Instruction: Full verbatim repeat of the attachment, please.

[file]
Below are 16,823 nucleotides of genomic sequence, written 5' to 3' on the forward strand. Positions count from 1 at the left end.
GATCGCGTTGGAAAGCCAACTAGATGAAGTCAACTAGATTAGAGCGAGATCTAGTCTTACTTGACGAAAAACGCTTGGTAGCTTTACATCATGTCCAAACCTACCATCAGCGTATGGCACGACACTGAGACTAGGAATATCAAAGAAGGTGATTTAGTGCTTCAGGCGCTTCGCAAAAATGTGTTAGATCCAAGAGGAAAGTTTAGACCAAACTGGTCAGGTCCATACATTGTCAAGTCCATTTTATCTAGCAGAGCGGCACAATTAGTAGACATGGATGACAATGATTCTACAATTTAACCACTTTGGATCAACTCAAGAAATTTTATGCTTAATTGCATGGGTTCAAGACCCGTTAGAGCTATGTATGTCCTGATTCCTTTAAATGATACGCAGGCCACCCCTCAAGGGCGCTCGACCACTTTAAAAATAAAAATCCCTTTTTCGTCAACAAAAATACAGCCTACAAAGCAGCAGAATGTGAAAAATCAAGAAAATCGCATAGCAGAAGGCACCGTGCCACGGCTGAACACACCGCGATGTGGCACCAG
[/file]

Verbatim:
Below are 16,823 nucleotides of genomic sequence, written 5' to 3' on the forward strand. Positions count from 1 at the left end.
GATCGCGTTGGAAAGCCAACTAGATGAAGTCAACTAGATTAGAGCGAGATCTAGTCTTACTTGACGAAAAACGCTTGGTAGCTTTACATCATGTCCAAACCTACCATCAGCGTATGGCACGACACTGAGACTAGGAATATCAAAGAAGGTGATTTAGTGCTTCAGGCGCTTCGCAAAAATGTGTTAGATCCAAGAGGAAAGTTTAGACCAAACTGGTCAGGTCCATACATTGTCAAGTCCATTTTATCTAGCAGAGCGGCACAATTAGTAGACATGGATGACAATGATTCTACAATTTAACCACTTTGGATCAACTCAAGAAATTTTATGCTTAATTGCATGGGTTCAAGACCCGTTAGAGCTATGTATGTCCTGATTCCTTTAAATGATACGCAGGCCACCCCTCAAGGGCGCTCGACCACTTTAAAAATAAAAATCCCTTTTTCGTCAACAAAAATACAGCCTACAAAGCAGCAGAATGTGAAAAATCAAGAAAATCGCATAGCAGAAGGCACCGTGCCACGGCTGAACACACCGCGATGTGGCACCAG